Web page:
One of the first original Star Trek novels written, “Spock Must Die” is a product of an entirely different era in Trek publishing. Veteran sci-fi writer James Blish famously adapted most of the original 79 episodes of classic Trek as short stories in a series of 12 collections. (For many fans, like myself, these collections were an essential part of our discovery of the original series in the days before we could watch any episode we wanted any time we wanted via video-tapes, DVD collections or streaming). Their success and fan letters encouraged him to try his own hand at crafting an original Trek story and the result is “Spock Must Die.”
“Spock Must Die” is a far more philosophical novel than many of the Trek tie-ins published today. It’s also a lot more sweeping in its scope than many of the Trek novels published today. And yet it weights in at just a mere hundred and twelve pages.
The central philosophical issue is raised on the first page of the story with McCoy (who is inadvertently called Doc instead of Bones due to an editing error at the time) debating Scotty on the implications of using the transporter. McCoy wonders if the person who steps into the transporter and is beamed down is the same person who arrives or if you’re just a relatively close duplicate of a person who no longer exists.
The novel spends the next hundred or so pages trying to answer that question when a transporter experiment creates a duplicate of Spock. Unable to tell which is the original, Kirk and company wrestle with the morality of the situation as well as trying to ensure that one of the Spocks isn’t a cleverly disguised Klingon agent. It’s not helped by the fact that neither Spock can break the tie and one of them attempts to blackmail Kirk into killing the other and insisting he’s the original.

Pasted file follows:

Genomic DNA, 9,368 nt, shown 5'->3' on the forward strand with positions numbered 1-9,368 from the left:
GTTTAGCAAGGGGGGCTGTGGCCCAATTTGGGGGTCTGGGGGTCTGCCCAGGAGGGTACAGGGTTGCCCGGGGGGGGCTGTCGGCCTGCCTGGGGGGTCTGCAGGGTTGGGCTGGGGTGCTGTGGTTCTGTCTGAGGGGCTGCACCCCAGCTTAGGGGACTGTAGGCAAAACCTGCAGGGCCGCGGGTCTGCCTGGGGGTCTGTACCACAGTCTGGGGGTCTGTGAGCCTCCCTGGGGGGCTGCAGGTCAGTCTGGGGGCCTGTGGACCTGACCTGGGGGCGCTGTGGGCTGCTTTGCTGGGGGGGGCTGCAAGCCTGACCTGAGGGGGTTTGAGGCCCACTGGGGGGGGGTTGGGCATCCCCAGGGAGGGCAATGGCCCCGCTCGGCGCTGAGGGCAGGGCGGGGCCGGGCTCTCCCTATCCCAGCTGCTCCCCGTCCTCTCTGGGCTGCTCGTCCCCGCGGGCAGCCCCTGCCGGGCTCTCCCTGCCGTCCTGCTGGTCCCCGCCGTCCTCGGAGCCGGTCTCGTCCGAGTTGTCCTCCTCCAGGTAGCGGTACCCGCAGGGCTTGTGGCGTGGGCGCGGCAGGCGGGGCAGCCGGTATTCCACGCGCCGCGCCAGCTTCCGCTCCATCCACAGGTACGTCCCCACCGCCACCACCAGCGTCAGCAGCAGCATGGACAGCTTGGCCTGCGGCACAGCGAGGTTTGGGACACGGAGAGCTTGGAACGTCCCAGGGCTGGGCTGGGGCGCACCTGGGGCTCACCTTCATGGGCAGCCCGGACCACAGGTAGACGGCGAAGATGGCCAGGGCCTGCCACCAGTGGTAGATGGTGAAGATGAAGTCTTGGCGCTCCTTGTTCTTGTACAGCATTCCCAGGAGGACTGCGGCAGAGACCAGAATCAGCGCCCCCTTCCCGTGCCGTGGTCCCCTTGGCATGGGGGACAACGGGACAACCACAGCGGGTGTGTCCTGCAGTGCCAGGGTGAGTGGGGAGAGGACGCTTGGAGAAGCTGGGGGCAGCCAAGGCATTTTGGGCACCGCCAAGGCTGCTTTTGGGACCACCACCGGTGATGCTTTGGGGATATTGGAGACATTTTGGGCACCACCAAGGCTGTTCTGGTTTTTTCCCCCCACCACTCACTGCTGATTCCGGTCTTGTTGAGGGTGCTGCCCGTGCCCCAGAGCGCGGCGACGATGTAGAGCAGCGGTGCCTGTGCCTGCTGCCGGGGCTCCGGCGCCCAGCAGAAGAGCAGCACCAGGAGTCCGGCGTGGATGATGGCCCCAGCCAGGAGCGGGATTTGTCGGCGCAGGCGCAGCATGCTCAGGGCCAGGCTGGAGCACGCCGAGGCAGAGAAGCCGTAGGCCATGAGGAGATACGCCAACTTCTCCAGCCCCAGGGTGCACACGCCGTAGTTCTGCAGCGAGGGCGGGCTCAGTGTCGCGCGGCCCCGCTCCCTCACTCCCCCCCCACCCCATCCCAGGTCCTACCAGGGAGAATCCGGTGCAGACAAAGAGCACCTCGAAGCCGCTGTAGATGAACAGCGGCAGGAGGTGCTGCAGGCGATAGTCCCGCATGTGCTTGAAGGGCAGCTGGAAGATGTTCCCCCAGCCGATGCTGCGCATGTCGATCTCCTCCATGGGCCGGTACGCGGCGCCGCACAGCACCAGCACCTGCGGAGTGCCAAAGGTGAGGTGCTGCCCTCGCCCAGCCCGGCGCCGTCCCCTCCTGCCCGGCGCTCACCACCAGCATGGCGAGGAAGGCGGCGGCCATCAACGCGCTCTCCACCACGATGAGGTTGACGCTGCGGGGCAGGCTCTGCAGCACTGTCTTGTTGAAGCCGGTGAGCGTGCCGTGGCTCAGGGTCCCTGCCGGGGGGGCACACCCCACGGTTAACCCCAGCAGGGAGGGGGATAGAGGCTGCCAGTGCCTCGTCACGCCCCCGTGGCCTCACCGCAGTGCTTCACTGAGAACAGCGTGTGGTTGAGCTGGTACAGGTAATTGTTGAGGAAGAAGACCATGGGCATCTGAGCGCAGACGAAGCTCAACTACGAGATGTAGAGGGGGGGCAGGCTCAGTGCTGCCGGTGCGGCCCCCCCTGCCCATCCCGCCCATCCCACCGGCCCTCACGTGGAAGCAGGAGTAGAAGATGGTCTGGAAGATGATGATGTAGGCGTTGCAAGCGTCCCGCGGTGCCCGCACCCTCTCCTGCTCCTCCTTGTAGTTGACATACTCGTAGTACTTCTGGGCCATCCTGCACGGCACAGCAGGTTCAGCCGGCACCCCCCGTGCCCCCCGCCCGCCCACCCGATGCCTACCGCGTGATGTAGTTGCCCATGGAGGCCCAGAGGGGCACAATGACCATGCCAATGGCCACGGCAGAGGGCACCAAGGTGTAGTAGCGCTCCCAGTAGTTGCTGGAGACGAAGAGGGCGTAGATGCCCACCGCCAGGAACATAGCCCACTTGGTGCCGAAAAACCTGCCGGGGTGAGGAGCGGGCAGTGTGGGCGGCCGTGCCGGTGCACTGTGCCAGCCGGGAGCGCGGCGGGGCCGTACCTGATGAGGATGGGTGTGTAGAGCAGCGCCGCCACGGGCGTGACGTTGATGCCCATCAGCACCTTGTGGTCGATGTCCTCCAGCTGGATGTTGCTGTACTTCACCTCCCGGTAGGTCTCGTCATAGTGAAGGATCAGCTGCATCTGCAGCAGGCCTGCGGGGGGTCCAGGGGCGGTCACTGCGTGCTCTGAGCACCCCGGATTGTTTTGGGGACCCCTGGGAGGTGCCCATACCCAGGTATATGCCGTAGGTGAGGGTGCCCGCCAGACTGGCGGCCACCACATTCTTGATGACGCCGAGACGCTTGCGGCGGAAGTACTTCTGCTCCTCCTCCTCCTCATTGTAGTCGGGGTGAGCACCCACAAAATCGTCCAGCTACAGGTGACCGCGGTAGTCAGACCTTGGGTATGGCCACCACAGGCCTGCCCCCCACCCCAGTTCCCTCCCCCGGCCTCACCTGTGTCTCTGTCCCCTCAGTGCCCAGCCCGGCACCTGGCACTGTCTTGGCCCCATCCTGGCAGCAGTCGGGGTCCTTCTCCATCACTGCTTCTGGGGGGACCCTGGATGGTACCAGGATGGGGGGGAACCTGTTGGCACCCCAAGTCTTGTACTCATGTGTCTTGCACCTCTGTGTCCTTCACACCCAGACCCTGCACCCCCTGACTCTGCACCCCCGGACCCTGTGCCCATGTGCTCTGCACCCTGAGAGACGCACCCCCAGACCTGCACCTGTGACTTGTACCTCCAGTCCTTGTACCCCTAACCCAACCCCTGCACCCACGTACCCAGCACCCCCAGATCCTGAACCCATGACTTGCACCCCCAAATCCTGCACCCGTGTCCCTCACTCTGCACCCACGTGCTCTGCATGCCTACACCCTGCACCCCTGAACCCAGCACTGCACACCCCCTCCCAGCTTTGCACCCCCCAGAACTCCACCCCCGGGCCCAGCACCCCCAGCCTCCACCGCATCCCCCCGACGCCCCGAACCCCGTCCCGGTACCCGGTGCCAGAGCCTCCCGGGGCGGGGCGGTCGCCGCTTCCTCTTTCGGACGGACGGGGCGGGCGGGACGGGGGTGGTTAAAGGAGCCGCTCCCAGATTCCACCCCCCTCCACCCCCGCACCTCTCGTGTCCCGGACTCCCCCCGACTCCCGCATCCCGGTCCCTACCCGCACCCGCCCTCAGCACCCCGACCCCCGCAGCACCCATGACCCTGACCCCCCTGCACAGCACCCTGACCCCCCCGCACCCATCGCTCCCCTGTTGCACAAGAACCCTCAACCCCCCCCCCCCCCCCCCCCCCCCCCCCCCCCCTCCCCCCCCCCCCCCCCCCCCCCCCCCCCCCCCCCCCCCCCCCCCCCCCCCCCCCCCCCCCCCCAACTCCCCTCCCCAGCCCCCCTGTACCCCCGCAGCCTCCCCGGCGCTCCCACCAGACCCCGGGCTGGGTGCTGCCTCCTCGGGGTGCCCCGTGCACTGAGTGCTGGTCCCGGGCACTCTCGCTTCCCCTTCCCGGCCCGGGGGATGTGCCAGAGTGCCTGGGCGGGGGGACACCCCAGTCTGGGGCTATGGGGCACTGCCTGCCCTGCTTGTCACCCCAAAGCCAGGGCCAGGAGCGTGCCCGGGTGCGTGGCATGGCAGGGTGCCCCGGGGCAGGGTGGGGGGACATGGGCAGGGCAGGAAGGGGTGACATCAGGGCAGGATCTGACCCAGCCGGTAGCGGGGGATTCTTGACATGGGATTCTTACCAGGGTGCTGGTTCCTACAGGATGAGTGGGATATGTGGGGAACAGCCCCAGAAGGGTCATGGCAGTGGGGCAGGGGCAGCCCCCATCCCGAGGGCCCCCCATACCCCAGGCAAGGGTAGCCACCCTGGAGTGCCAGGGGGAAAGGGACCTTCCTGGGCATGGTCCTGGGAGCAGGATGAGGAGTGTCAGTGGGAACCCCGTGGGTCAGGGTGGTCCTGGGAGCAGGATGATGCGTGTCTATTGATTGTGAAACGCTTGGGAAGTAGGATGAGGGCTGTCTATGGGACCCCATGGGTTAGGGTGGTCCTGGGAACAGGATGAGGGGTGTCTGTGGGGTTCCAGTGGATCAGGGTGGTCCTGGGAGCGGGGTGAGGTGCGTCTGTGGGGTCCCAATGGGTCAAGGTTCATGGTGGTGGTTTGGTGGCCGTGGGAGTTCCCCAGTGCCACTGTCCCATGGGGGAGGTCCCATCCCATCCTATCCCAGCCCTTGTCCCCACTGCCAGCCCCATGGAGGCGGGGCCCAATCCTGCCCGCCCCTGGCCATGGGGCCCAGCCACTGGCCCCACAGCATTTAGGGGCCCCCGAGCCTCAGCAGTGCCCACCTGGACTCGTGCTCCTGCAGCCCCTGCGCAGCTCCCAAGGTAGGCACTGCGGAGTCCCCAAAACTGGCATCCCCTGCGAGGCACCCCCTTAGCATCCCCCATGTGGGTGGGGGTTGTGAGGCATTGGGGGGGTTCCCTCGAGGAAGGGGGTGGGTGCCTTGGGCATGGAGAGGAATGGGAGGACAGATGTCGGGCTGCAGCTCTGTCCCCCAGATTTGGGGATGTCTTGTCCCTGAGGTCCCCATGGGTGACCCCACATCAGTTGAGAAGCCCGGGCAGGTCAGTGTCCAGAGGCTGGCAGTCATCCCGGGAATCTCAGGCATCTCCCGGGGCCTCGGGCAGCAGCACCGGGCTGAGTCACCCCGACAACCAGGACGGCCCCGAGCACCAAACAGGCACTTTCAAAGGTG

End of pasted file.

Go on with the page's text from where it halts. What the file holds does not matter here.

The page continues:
All of this is set against the backdrop of the Organians disappearing and war erupting with the Klingon Empire. Blish’s novel operates under the theory that space is really, really huge and that the Enterprise really is out there alone on the edge of the frontier. It’s no quick jaunt back to Organia, but instead a six month voyage at high warp through hostile territory. That six month period gives a lot of time for debate, philosophical reflection and hand-wringing over what to do about the duplicate Spock problem and why the Organians are no longer enforcing their treaty that created the uneasy peace between the Federation and the Klingons.
There’s even a section of the novel given to the debate over what makes Spock so attractive to women.
Written in a time before there were a zillion or other so tie-in novels and stricter rules on what one could and couldn’t do in a Star Trek novel, Blish is allowed to take some risks that might not be available to writers today. For example, the novel’s end finds the Organians returning and punishing the Klingons for their role in cutting them off from the universe (and their plans to impose a similar fate on Earth) in a way that’s fairly far-reaching in scope and feels like it’s intended to be the final word on the subject.
And while “Spock Must Die” helped pave the way for other writers to dabble in the Star Trek universe, I can’t say it’s one of the better tie-in novels ever written. Philosophical debates aside, Blish’s portrayals of certain classic Trek characters doesn’t ring entirely true. While it’s admirable to see him put Uhura into the chain of command, it doesn’t ring true that Kirk would put her in command of the ship at certain points of the story when Sulu is available. At least based on the evidence from the classic episodes.
The resolution to how we determine which Spock is which also seems a bit abrupt. I’m not sure if Blish was being kept to a page count or just didn’t know the best way to write his way out of the dilemma he’d created for the story. Either way, the resolution and denouncement of which one is the copy isn’t nearly as compelling or interesting as the events leading up to it.
In the end, “Spock Must Die” is a bit of a mixed bag. It’s a harder sci-fi take on the original series, but it doesn’t necessarily always get the characters right. Blish did a lot to help invent the sub-genre of Trek publishing and for that I’m grateful. I just wish his original creation for the line had been a bit better.